How to Read the Bible and Still be a Christian
The Bible teaches us how to be kind and loving people. Right? Those of us brought up from childhood as churchgoers and people of Christian faith, take this for granted. Millions upon millions of Bibles are given away or sold at concession prices every year by such institutions as the Bible Societies, and Gideon’s.
The assumption is that if only people would read the Bible they will become good people by following the examples set by the stories within.
But is this necessarily so? John Dominic Crossan suggests that we read the Bible in “full”. If we do this we find that the scriptures send very mixed messages indeed. This applies right from Genesis to Revelation. What would a perceptive reader coming in objectively to read the Bible without a background of religious faith find? In taking the writing at face value she would find that the non-violence proclaimed initially as the characteristic of God and Jesus initially, falls away in due course to recourse to power and aggression.
Crossan sees this pattern occurring from the stories of the Garden of Eden, right through the period of the kings and prophets to the gospels and on to the writings attributed to Paul.
He explains this duality through the changing context (his preferred term for this is “matrix”) of the times at which the various books of the bible came to be written. Through my 70 years or so of Bible study I was aware of this and allowed for it, but John Crossan brings new emphasis and new clarity. His recognised reputation as arguably the most acclaimed biblical scholar of this generation comes through in his historical referencing. The bonus is that in this instance, at least, his writing is very readable.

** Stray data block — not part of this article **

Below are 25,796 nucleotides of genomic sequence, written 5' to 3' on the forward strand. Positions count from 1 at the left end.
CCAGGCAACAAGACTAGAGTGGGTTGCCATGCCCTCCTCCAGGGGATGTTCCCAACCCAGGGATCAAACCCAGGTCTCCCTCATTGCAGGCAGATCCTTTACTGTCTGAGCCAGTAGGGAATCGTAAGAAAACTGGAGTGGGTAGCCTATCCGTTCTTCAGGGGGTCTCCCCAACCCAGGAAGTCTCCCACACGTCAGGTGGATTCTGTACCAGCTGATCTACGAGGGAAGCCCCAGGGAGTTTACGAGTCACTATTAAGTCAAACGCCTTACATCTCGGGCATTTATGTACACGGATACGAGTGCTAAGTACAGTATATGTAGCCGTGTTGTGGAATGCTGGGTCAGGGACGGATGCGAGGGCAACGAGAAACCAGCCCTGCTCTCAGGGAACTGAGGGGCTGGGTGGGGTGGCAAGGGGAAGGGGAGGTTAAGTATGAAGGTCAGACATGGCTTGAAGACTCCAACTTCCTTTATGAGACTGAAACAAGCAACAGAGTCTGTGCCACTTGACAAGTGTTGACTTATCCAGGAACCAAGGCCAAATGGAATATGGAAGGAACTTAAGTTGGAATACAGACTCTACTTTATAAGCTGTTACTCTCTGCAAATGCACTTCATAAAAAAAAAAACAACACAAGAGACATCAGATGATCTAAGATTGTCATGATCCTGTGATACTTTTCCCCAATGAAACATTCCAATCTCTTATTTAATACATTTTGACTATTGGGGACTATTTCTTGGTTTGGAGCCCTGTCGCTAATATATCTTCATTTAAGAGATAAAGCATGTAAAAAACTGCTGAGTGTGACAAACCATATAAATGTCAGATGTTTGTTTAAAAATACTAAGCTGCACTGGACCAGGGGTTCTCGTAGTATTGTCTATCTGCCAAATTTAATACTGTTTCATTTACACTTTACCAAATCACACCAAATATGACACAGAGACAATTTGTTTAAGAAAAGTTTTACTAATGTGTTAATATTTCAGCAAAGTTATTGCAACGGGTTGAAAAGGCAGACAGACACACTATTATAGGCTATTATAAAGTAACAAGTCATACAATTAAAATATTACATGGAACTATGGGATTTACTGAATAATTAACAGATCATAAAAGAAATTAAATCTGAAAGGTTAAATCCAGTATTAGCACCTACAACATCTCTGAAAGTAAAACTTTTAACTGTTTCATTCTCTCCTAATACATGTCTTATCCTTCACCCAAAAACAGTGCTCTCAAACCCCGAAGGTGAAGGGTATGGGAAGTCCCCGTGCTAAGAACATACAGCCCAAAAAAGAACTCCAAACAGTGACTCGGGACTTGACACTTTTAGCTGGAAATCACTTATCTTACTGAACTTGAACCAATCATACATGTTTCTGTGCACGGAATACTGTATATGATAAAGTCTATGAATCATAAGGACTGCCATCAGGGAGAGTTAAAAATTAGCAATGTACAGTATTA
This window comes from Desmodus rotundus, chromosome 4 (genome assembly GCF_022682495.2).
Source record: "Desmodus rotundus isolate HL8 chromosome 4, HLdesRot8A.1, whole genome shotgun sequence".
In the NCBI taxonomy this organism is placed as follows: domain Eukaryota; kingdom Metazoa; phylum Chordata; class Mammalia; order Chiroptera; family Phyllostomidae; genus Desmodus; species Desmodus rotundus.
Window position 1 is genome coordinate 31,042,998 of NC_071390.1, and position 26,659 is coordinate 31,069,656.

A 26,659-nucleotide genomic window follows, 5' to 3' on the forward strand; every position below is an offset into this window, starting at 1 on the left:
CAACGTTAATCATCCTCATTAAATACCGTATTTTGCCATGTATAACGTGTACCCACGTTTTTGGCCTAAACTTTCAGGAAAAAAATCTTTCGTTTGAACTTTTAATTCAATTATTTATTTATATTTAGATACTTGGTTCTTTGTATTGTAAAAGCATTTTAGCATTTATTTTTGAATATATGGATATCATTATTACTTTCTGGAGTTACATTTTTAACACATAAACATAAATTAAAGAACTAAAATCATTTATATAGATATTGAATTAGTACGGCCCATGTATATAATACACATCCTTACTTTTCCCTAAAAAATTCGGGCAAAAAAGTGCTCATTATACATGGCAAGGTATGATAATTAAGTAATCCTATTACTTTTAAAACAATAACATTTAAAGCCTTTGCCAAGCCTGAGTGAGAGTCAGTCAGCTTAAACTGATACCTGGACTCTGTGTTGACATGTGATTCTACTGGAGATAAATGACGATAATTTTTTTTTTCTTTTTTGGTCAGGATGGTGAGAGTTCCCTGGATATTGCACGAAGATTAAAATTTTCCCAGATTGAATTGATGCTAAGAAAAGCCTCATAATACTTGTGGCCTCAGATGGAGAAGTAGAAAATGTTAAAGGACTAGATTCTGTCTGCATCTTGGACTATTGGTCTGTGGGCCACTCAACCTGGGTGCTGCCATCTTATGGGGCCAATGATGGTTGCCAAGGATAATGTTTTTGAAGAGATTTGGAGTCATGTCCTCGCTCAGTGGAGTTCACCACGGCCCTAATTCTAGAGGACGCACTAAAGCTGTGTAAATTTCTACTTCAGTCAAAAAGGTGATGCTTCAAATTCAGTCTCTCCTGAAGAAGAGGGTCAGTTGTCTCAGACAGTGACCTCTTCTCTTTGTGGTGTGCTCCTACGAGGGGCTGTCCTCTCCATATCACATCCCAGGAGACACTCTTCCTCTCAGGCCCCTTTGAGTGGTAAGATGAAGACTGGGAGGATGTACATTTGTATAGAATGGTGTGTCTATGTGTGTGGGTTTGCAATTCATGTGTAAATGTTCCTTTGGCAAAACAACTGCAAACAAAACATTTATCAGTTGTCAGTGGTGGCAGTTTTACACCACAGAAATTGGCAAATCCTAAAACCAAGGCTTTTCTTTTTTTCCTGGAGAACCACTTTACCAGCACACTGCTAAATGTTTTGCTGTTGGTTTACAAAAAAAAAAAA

Crossan’s description and analysis of the setting of the Jesus story and the writings of Paul in that first turbulent century of the Common Era would be as clear as any I have studied. It matches well other insights I have had recently into the link between, the developing Christian theology of that period, Greek philosophical thought and the divine political status of the Roman emperor.
Crossan describes the see-sawing in Biblical thrust as between distributive justice (the loving side of God and Jesus) and retributive justice (the violent, vengeful side of God and Jesus). He makes a big thing of the Bible and its story about justice. Some would argue that justice requires vengeance – we see this in the newspapers and TV every day.
The author, however, makes this plea.
“Justice is the body of love and love is the soul of justice…We have separated what cannot be separated if each term is to retain its full power. Justice without love may end in brutality, but love without justice must end in banality. Love empowers justice and justice embodies love. Keep both or get neither”
So let us read the Bible in full. But let us indeed be selective in what we take from it, In observing that swing between goodwill and violence to be found there, may we extract, from the context, the message of justice with love. The responsibility to do so lies within our personal faith convictions as well as with the decision-making councils of our Uniting Church.
A couple of footnotes:
- “For The Love of God – How the Church is Better and Worse than you ever imagined”. – There has been some recognition recently of the mixed messages on violence promoted by Christians over the centuries in this informative documentary produced this year (2018) by the Centre of Public Christianity. It is recommended viewing.
- Some, like me, would initially, reject the description of Jesus in the Bible as violent and vengeful. For those claiming to be “Biblical Christians”, however, John Crossan and I would recommend that you read the Book of Revelation in full.
Rodney Eivers, July 2018